Mr. Frederick Wilcox Tea spoons 1 doz.
Miss Lizzie Church Berry spoon
Mrs. Delaney Bath towels
Mr. W.H.Stevens table cover
Miss Julia Waters
[friend & bride's maid]
Forks 1/2 doz.
Mrs. Annie Nutt Coffee spoons 1/2 doz.
Mrs William H. Warner. Silver card case
Mr. William H. Warner Bric-a-brac
Mr. & Mrs. Chauncey M. Warner
[George's sister, Kate]
Mrs. A.J.Bush Bric-a-brac
Mr. & Mrs. C.E.Penniman Carving sett
Miss Lucy Dickenson Table mats
Miss Laura Markham Sugar spoon sifter
Mrs. Hubert C. Rogers Placque & standard
Mr. Eugene Strickland & family
[Carrie's 1st cousin. Father of Emily Strickland]
Butter dish & knife
Miss Jennie F. Hotchkiss Bon bon jar
Miss Annie Greaves Fancy rose basket
Mr. Henry Smith Rug
Miss Edith D. Calef Silver salt & spoon
Mr. & Mrs. John H. Savage
[Carrie's Brother]
Tea spoons 1/2 doz.
Mr. & Mrs. Busey & Mr. & Mrs. Nash
[John Savage's wife was a Nash]
Jelly spoon & butter knife
Mr. Jacob Congdon Coffee spoons
Miss Kate Wilks Picture
Mrs. Wilks Scarf
Miss Lizzie O'Brien Cracker jar.
The Thomas Gleasons
[not sure of the first name]
Dr. & Mrs. O.S.Watrous Etching
Miss Lulu Bidwell Handkerchiefs 3.
Mr. & Mrs. A.E. Hobson Individual salts
Mr. Pierson Plant and jardiniere
Miss Lillian Gay Glass dish & small dishes
Mrs. Hutchinson & Clara Tennyson's poems
Miss Ella & Mr. Edson Ward Large dish and small dishes
Rev. & Mrs. Marshall Candelabra
Mr. Horace Butler Pickle fork
Mr. Ernest Butler
[George's brother]
Mr. & Mrs. Geo. S. Andrus
[Carrie's cousin]
Table spoon
Mr. & Mrs. C. Walton Andrus [Carrie's cousin] Silver pitcher & salver
Miss Bertha Naff Mats
Miss Lizzie Kinne
[not sure of last name, but there are Strickland cousins with that last name]
Mustard spoon
Mr. & Mrs.Floyd Curtis & Mr. & Mrs.L.K.Curtis
[Carrie had Curtis cousins, I'm not sure of the connection]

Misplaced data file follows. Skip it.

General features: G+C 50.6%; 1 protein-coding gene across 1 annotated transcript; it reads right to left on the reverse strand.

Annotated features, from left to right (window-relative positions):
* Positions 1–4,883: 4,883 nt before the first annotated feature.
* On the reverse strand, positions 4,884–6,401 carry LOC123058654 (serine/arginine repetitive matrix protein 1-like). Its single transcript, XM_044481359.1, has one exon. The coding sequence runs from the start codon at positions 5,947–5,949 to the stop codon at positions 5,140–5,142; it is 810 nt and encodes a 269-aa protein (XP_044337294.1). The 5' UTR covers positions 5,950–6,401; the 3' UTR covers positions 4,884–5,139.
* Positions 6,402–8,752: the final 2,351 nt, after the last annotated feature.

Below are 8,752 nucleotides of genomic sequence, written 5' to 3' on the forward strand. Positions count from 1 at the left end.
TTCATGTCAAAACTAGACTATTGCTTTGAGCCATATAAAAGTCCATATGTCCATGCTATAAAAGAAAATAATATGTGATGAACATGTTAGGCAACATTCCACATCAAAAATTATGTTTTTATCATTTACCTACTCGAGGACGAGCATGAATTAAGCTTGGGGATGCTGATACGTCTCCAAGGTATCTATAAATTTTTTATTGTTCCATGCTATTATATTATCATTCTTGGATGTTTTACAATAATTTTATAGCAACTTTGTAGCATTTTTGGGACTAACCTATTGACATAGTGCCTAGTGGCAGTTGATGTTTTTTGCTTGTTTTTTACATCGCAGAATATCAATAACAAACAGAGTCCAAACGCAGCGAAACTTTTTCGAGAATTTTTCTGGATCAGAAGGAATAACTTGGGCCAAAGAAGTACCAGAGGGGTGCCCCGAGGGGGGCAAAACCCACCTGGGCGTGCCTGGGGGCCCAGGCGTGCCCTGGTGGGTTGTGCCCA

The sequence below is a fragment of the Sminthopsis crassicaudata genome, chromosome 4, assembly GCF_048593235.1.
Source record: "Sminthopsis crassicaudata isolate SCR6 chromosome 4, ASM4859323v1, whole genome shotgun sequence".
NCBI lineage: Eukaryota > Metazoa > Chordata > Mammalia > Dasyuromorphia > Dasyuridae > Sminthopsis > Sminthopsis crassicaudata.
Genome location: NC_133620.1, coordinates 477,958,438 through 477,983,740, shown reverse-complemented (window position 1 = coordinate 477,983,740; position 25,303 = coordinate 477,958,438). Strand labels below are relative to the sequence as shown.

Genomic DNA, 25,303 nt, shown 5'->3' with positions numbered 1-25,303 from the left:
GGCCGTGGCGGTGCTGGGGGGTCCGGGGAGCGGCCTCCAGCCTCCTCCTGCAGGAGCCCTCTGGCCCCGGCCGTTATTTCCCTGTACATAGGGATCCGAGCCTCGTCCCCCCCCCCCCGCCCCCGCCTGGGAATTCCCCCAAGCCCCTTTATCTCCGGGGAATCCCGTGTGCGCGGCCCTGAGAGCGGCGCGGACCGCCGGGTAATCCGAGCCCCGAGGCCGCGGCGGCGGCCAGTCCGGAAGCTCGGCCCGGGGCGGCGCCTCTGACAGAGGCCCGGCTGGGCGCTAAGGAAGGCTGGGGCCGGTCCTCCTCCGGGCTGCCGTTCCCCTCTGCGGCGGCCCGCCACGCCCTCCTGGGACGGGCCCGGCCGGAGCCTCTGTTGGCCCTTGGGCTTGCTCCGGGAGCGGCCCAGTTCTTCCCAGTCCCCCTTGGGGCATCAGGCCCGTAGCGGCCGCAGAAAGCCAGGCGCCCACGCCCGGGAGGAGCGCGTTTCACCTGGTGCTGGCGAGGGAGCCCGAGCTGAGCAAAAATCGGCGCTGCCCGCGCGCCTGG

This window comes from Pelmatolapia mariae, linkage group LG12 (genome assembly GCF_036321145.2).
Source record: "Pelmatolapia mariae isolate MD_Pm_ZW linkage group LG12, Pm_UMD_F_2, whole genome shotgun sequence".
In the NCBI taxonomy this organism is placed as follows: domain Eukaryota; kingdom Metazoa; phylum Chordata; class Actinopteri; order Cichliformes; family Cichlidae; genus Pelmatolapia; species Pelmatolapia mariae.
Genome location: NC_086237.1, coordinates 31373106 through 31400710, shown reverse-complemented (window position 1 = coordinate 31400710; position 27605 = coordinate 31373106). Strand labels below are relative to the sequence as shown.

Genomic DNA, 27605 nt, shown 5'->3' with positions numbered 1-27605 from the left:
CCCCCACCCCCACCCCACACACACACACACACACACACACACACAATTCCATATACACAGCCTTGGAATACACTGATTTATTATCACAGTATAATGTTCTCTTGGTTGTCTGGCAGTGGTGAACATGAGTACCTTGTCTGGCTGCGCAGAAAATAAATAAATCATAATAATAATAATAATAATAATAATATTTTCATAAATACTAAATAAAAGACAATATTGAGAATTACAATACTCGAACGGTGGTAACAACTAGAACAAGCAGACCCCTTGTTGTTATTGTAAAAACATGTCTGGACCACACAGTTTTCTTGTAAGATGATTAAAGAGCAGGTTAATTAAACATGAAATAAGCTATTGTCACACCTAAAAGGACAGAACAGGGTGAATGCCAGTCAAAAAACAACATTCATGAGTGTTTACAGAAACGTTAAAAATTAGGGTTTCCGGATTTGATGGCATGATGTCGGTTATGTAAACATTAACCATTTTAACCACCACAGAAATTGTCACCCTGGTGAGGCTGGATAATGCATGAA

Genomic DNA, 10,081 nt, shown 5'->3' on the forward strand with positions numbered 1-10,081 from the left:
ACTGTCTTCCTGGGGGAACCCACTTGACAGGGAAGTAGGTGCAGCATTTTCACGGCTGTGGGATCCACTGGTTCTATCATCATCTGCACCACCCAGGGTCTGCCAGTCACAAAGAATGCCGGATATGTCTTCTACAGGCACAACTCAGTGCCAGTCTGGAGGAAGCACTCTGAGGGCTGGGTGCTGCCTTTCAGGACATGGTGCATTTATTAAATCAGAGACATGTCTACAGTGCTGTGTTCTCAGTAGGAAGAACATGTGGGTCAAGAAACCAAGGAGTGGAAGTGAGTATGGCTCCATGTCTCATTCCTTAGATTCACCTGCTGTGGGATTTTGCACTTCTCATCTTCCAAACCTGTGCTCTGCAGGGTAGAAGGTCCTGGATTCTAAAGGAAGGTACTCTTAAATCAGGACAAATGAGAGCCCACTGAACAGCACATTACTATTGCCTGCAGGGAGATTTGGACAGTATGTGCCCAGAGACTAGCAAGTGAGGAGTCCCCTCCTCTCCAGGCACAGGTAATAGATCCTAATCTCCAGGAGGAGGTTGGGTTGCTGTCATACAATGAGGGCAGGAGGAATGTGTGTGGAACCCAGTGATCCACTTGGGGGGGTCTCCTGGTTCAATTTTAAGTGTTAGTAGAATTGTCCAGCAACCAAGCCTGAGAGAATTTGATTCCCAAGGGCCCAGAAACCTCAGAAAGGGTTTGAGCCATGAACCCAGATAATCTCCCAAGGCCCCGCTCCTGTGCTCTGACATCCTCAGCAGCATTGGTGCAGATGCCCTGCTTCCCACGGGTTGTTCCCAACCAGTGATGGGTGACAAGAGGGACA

Tablespoons 4
Mr. & Mrs. W.S.Hotchkiss Bon bon tongs
Mr. George S. Butler Piano
Mr. & Mrs. C.C.Kinne
[not sure of last name, but there are Strickland cousins with that last name]
Old ivory placque
Mrs. Jane Crombie
[Carrie's brother Frank married a Kate Crombie]
Sugar tongs
Mr. & Mrs. Meilley [not sure of last name] Souvenir spoon
Mrs Wm. E. Hulbert Fruit dish
Miss Jessie Ames Bon bon dish - silver
Mrs Maitland Fruit plate
Mrs G.L.Stevens
[George L. Stevens was a cousin of Carrie's thru the Stricklands]
Buffet cover
Miss Nellie K. Stevens Fancy plate
Mr. L.L.Barton Card case
Mr. & Mrs. A.W. Kinne
[not sure of last name]
Pr. linen sheets
Miss Mary Chapin Shaving mirror
Mr. T.B.Barbour Silver card case
Mr. & Mrs. A.H. Merrill Fancy plate
Mrs. Mollie Storer
[not sure of last name]
Sugar spoon
Mr. & Mrs. O.D. Penfield Carving set
Mr. A.H. Baldwin
[most likely Dr.E. R. Baldwin's brother Albertus]
Cut glass dish
Mr. & Mrs N.C.Stiles Sugar tongs
Dr. E.R. Baldwin
[George's cousin & best man]
Mr. & Mrs. F.E.Sanford Chicago spoon
Miss Susan Treat Charter Oak spoon
Mr. Will Baker St.Paul spoon
Mr. & Mrs. B.F. Haviland Bric-a-brac
Mr. & Mrs. Guyon Dressing glass
Mr. & Mrs. E.E. Goodrich & Mr. & Mrs. L.W. Goodrich Sugar bowl & spoon
Mr. & Mrs. L.P. Harvey
[another Strickland cousin, though the middle initial may be wrong as her cousin Lewis had the middle name George. His mother was another sister of Sarah Strickland Savage]
Afterdinner coffee set.
Mr. & Mrs. W.F. Andrus
[Carrie's cousin]
Carving set
Mr. & Mrs. W.D.Packard Olive fork
Mr. Arthur Gay $5.00 gold piece. knives.
Mrs.Anna Wilcox Bric-a-brac
Mr. B.E.Wright Butter knife
Mr.W.C. Marshall
[this could be William Crosby Marshall who married Anna Hall Coe, Carrie's niece and a bridesmaid. Anna would have been 17 at the time and may have been "keeping company" with him already.]
Water bottle
Mr. & Mrs. John McFadgeon Cheese spoon
Mr. & Mrs. Cephus Brainerd, Jr. 1/2 doz doylies
Mr. George P. Savage
[Carrie's brother]
Period, carriage & harness
[Period must be "Perry", the horse written about in the wedding article]
Miss Noble, Miss Clark & Miss Fawthrop Hammock
Mr. Willis B. Wright
[George's foster brother & cousin]
Mr. & Mrs. G.H. Butler
[George's parents]
Writing desk
Mr. Robert Griswold Mahogany table
Dr. & Mrs. J.F. Calef Table cloth & napkins
Mr. Owen Brainerd Etching
Mrs. Willis Shoe bag & money
Mr. & Mrs. T.D. Hotchkiss Chair
Mrs. Elliot Clark Celery dish
Mr. & Mrs. Parker D. Handy Lamp

There is a careful check after each name, probably indicating that she sent a thank-you note.

[notes by Susan Butler Czaja]

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60th Anniversary